Michael Geist sez, "The Canadian government will introduce new Internet surveillance legislation that will mandate a massive new surveillance infrastructure at all Canadian ISPs and remove the need for court oversight of the disclosure of customer information. I've posted a detailed FAQ on the history of the bill, the likely contents, the lack of government evidence supporting the need for the invasive legislation, and what Canadians can do about it."
The first prong mandates the disclosure of Internet provider customer information without court oversight. Under current privacy laws, providers may voluntarily disclose customer information but are not required to do so. The new system would require the disclosure of customer name, address, phone number, email address, Internet protocol address, and a series of device identification numbers.
While some of that information may seem relatively harmless, the ability to link it with other data will often open the door to a detailed profile about an identifiable person. Given its potential sensitivity, the decision to require disclosure without any oversight should raise concerns within the Canadian privacy community.
The second prong requires Internet providers to dramatically re-work their networks to allow for real-time surveillance. The bill sets out detailed capability requirements that will eventually apply to all Canadian Internet providers. These include the power to intercept communications, to isolate the communications to a particular individual, and to engage in multiple simultaneous interceptions.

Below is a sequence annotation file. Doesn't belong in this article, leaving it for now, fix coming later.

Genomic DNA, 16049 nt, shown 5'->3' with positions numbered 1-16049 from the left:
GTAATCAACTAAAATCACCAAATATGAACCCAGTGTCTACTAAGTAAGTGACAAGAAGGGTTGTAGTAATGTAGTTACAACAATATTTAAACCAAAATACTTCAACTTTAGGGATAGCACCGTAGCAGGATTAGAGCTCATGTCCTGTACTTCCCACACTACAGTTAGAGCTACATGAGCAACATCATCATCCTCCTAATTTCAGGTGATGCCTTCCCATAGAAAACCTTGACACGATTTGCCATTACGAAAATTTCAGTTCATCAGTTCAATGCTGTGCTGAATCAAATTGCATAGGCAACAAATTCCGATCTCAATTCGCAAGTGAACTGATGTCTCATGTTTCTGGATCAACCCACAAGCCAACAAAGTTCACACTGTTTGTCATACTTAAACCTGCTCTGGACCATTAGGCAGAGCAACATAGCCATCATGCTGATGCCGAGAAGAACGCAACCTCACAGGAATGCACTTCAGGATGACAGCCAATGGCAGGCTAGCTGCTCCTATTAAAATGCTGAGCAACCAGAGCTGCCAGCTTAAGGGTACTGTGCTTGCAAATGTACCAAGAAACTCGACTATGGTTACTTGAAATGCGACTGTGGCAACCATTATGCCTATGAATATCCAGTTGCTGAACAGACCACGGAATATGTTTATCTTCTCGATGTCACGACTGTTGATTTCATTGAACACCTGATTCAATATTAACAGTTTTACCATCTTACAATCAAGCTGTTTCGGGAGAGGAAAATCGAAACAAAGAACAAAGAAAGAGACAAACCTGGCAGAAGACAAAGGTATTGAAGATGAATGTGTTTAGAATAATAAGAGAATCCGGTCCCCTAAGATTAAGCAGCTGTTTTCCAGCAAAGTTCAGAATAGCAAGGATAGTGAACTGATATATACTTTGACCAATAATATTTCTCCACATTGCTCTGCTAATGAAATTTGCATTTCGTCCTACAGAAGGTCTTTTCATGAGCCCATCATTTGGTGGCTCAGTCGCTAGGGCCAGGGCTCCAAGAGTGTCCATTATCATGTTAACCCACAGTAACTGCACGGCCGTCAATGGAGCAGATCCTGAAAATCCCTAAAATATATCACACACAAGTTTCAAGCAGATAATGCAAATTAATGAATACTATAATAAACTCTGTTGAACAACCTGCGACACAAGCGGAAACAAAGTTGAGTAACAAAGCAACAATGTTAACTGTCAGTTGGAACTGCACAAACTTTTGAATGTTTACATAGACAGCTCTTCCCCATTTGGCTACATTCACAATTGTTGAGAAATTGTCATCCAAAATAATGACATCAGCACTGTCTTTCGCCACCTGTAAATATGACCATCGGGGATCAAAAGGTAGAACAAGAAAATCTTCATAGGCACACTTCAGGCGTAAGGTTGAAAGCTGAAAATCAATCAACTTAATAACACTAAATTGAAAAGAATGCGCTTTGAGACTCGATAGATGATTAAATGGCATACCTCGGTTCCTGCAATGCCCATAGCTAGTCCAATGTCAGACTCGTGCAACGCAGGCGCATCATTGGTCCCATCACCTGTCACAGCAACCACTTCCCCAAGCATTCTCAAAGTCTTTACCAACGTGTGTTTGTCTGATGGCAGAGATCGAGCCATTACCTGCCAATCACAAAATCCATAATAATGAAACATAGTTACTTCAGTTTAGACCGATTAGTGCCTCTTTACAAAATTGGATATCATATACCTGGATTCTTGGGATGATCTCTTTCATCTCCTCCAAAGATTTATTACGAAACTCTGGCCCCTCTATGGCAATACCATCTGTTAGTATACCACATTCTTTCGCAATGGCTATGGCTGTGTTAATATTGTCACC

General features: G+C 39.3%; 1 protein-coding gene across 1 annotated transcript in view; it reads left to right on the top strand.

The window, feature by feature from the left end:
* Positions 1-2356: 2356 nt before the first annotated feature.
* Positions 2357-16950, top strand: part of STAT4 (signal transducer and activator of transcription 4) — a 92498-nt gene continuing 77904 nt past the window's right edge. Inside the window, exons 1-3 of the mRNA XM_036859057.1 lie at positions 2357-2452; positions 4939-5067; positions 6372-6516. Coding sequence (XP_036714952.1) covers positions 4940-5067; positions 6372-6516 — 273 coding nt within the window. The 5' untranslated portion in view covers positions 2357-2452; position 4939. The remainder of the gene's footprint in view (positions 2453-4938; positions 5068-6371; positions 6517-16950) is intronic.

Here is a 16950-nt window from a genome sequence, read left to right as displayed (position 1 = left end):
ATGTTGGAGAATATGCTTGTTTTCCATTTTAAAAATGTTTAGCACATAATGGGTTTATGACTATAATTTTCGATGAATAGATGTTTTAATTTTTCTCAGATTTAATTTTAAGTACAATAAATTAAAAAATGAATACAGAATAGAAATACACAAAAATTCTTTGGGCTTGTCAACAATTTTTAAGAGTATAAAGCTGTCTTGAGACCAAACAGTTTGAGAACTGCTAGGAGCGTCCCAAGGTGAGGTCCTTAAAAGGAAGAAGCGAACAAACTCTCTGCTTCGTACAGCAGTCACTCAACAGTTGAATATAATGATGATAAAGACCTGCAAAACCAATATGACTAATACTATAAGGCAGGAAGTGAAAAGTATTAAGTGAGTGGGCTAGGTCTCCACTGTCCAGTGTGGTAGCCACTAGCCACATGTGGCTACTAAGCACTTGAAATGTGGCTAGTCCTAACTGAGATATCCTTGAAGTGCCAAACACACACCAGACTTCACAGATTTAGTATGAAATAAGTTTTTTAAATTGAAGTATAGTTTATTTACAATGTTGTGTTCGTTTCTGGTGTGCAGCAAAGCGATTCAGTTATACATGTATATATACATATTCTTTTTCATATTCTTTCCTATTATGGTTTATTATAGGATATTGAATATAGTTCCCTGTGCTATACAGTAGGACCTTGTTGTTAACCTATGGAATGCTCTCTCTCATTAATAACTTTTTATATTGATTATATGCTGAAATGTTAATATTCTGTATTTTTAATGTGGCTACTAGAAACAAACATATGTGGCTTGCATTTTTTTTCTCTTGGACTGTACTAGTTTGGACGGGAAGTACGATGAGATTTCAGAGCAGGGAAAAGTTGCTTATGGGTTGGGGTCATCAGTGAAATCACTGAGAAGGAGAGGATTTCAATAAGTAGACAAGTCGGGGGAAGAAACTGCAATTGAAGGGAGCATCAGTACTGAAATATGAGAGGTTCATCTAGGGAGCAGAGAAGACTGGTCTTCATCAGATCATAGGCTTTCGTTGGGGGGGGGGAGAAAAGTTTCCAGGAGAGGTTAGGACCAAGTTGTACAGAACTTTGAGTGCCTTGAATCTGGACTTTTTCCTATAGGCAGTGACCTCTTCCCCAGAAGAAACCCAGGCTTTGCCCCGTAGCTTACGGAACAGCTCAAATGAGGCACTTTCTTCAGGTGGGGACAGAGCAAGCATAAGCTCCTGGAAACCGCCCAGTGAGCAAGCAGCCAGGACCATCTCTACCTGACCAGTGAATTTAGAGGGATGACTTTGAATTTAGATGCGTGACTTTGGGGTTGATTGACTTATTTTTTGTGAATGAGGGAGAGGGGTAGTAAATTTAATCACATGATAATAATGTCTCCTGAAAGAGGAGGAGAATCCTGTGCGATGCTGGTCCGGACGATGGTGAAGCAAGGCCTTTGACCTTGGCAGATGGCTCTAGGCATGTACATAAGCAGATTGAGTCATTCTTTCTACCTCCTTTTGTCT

Everything You Always Wanted to Know About Lawful Access, But Were (Understandably) Afraid To Ask
BB pal Rob Walker says: My Significant Objects co-conspirator Joshua Glenn and I have started a new adventure: PROJECT:OBJECT will publish four “themed” volumes of stories-about-objects from an all-star cast of writers. Volume 1, POLITICAL OBJECTS launched today, with stories from Luc Sante, Lydia Millet, and Ben Greenman. This series will continue on HiLobrow through […]
If you’re a California state employee — including an employee in the UC system — no longer use California state funds travel to Kansas, Mississippi, North Carolina or Tennessee, or any state “that has passed a law that (1) authorizes discrimination based on sexual orientation, gender identity and gender expression, or (2) voids or repeals […]
My friend Clayton Cubitt has taken a phenomenal series of portraits for the Women’s March on Washington.
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